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Abstract and Applied Analysis
Volume 2014, Article ID 392097, 9 pages
http://dx.doi.org/10.1155/2014/392097
Research Article

Oscillations of Difference Equations with Several Oscillating Coefficients

1Department of Mathematics, Ben-Gurion University of Negev, 84105 Beer-Sheva, Israel
2Department of Electrical and Electronic Engineering Educators, School of Pedagogical and Technological Education (ASPETE), N. Heraklion, 14121 Athens, Greece
3Department of Mathematics and Computer Sciences, Ariel University of Samaria, 40700 Ariel, Israel
4Department of Mathematics, University of Ioannina, 451 10 Ioannina, Greece

Received 18 April 2014; Accepted 10 May 2014; Published 1 June 2014

Academic Editor: Tongxing Li

Copyright © 2014 L. Berezansky et al. This is an open access article distributed under the Creative Commons Attribution License, which permits unrestricted use, distribution, and reproduction in any medium, provided the original work is properly cited.

Abstract

We study the oscillatory behavior of the solutions of the difference equation where , are real sequences with oscillating terms, , are general retarded (advanced) arguments, and denotes the forward (backward) difference operator . Examples illustrating the results are also given.

1. Introduction

In the present paper, we study the oscillatory behavior of the solutions of the difference equation where , , are real sequences with oscillating terms, and , are sequences of integers such that and the (dual) advanced difference equation where , , are real sequences with oscillating terms and , , are sequences of integers such that Here, and . Also, as usual, denotes the forward difference operator and denotes the backward difference operator .

Strong interest in is motivated by the fact that it represents a discrete analogue of the differential equation (see [1] and the references cited therein) where, for every , is an oscillating continuous real-valued function in the interval , and is a continuous real-valued function on such that while, represents a discrete analogue of the advanced differential equation (see [1] and the references cited therein) where, for every , is an oscillating continuous real-valued function in the interval and is a continuous real-valued function on such that

By a solution of , we mean a sequence of real numbers which satisfies for all . Here, It is clear that, for each choice of real numbers , there exists a unique solution of which satisfies the initial conditions , , and .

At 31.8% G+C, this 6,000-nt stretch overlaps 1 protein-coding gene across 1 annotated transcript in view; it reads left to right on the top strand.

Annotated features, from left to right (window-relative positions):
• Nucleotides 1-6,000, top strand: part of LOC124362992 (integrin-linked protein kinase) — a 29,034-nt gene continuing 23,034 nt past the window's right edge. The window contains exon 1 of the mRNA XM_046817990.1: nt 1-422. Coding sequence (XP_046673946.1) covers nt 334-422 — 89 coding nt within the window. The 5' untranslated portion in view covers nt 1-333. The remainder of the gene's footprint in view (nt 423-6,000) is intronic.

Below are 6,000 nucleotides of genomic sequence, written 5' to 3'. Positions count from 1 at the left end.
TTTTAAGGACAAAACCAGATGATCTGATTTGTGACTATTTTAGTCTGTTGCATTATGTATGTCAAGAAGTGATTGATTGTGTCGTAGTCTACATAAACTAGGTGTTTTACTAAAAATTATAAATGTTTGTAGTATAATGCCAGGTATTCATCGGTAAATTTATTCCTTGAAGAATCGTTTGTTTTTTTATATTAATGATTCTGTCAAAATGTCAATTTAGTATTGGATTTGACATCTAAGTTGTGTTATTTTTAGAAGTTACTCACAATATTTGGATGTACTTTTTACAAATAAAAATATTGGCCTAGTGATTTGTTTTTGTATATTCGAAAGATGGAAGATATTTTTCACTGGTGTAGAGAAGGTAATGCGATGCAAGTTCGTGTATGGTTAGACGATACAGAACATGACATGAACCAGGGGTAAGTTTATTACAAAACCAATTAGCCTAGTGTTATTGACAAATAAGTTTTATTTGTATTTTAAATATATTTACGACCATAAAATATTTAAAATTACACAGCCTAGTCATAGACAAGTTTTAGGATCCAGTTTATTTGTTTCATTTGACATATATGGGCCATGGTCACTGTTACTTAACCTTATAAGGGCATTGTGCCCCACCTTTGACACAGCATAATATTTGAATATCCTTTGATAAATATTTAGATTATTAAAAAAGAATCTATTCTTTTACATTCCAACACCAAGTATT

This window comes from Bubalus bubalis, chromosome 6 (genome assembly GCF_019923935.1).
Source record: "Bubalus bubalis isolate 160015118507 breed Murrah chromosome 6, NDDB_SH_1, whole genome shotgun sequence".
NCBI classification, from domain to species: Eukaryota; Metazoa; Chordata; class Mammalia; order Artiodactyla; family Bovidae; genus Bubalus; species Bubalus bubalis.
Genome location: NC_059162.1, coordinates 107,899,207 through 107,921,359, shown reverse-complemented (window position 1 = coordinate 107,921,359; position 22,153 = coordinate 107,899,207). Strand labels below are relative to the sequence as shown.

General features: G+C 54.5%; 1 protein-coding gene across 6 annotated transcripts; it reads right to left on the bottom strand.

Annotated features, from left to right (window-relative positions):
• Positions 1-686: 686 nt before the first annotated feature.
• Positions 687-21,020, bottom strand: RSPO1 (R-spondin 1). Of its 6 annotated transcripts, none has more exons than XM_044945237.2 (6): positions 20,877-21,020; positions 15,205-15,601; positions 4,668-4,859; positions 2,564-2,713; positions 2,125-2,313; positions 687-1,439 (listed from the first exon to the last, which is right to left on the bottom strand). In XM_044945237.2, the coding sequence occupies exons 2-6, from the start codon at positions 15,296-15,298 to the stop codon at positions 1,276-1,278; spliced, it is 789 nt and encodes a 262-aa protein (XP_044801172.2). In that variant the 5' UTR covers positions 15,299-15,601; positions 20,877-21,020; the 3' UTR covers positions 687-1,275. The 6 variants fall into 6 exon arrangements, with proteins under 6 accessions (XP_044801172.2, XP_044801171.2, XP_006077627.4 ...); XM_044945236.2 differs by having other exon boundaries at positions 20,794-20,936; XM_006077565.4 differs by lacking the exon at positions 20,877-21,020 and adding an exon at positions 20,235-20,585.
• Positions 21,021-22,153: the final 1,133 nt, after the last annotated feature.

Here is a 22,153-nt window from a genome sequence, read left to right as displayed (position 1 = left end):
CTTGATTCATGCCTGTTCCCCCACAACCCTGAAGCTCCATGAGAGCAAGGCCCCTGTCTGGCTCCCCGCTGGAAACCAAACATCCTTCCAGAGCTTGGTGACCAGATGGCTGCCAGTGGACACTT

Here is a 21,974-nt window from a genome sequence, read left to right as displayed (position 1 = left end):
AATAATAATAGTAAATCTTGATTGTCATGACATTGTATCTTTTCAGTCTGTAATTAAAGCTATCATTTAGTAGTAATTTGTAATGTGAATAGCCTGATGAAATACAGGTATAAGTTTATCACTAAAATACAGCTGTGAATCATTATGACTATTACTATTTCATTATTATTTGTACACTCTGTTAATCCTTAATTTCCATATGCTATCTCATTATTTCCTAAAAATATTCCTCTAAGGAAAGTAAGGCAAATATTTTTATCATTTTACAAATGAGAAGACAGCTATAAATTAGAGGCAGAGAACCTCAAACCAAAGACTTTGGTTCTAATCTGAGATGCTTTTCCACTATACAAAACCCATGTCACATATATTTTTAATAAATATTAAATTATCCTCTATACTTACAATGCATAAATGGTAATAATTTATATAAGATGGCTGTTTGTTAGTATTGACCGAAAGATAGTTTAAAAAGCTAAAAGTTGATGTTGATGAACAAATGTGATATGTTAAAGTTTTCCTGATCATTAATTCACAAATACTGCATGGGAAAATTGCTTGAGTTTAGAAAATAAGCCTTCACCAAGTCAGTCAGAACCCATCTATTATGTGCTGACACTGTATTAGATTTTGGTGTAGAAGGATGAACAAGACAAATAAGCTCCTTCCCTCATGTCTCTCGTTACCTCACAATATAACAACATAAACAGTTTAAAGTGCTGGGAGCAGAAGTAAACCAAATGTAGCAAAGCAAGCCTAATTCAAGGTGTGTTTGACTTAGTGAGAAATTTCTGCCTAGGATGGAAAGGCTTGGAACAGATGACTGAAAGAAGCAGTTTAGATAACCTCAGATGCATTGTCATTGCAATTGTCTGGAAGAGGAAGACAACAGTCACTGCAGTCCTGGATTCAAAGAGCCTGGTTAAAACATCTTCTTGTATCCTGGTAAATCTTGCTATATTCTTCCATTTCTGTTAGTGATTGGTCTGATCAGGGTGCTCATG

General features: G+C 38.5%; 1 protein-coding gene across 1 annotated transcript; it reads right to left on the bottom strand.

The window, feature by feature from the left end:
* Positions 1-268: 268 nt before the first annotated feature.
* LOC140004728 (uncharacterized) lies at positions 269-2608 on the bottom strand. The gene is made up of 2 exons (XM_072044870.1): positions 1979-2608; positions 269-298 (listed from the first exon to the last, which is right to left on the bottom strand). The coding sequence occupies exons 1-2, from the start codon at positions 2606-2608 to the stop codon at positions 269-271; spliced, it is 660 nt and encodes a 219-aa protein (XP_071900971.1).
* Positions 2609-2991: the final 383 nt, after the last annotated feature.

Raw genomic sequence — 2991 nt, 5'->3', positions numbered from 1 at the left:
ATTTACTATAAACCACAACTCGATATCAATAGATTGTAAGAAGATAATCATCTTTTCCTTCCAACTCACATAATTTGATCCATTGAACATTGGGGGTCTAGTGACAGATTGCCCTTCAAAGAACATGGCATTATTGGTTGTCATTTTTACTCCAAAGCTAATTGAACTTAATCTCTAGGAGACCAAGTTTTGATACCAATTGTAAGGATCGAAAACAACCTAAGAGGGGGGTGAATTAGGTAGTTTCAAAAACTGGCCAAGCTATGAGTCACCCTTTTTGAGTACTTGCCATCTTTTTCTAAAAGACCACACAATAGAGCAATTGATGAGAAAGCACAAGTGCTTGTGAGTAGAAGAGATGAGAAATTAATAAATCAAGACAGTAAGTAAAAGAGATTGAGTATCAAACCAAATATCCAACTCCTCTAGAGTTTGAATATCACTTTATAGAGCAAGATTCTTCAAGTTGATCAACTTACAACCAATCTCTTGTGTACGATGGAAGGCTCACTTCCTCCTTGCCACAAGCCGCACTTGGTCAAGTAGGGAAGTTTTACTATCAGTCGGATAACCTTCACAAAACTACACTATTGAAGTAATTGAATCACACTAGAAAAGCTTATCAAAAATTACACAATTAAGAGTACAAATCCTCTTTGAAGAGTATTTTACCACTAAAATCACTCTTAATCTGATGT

By a solution of the advanced difference equation , we mean a sequence of real numbers which satisfies for all .

A solution of [] is called oscillatory, if the terms of the sequence are neither eventually positive nor eventually negative. Otherwise, the solution is said to be nonoscillatory.

In the last few decades, the oscillatory behavior of all solutions of difference equations has been extensively studied when the coefficients are nonnegative. See, for example, [220] and the references cited therein. However, for the general case when are allowed to oscillate, it is difficult to study the oscillation of [], since the difference of any nonoscillatory solution of [] is always oscillatory. Thus, a small number of papers are dealing with this case. See, for example, [1, 2132] and the references cited therein.

For (3) and (5) with oscillating coefficients, Fukagai and Kusano [1] established the following theorems.

Theorem 1 (see [1, Theorem ]). Assume (4) and that there is a continuous nondecreasing function such that for , . Suppose moreover that there is a sequence such that , the intervals are disjoint, and If there is a constant such that then all solutions of (3) oscillate.

Theorem 2 (see [1, Theorem ii]). Assume (6) and that there is a continuous nondecreasing function such that for , . Suppose moreover that there is a sequence such that , the intervals are disjoint, and If there is a constant such that then all solutions of (5) oscillate.

For and with oscillating coefficients, recently, Bohner et al. [21, 23] established the following theorems.

Theorem 3 (see [23, Theorem 2.4]). Assume (1) and that the sequences are increasing for all . Suppose also that for each there exists a sequence such that and where If, moreover, where , then all solutions of oscillate.

Theorem 4 (see [23, Theorem 3.4]). Assume (2) and that the sequences are increasing for all . Suppose also that for each there exists a sequence such that and where If, moreover, where , then all solutions of oscillate.

Theorem 5 (see [21, Theorem 2.1]). Assume (1) and that the sequences are increasing for all . Suppose also that for each there exists a sequence such that , If, moreover, then all solutions of oscillate.

Theorem 6 (see [21, Theorem 3.1]). Assume (2) and that the sequences are increasing for all . Suppose also that for each there exists a sequence such that , If, moreover, then all solutions of oscillate.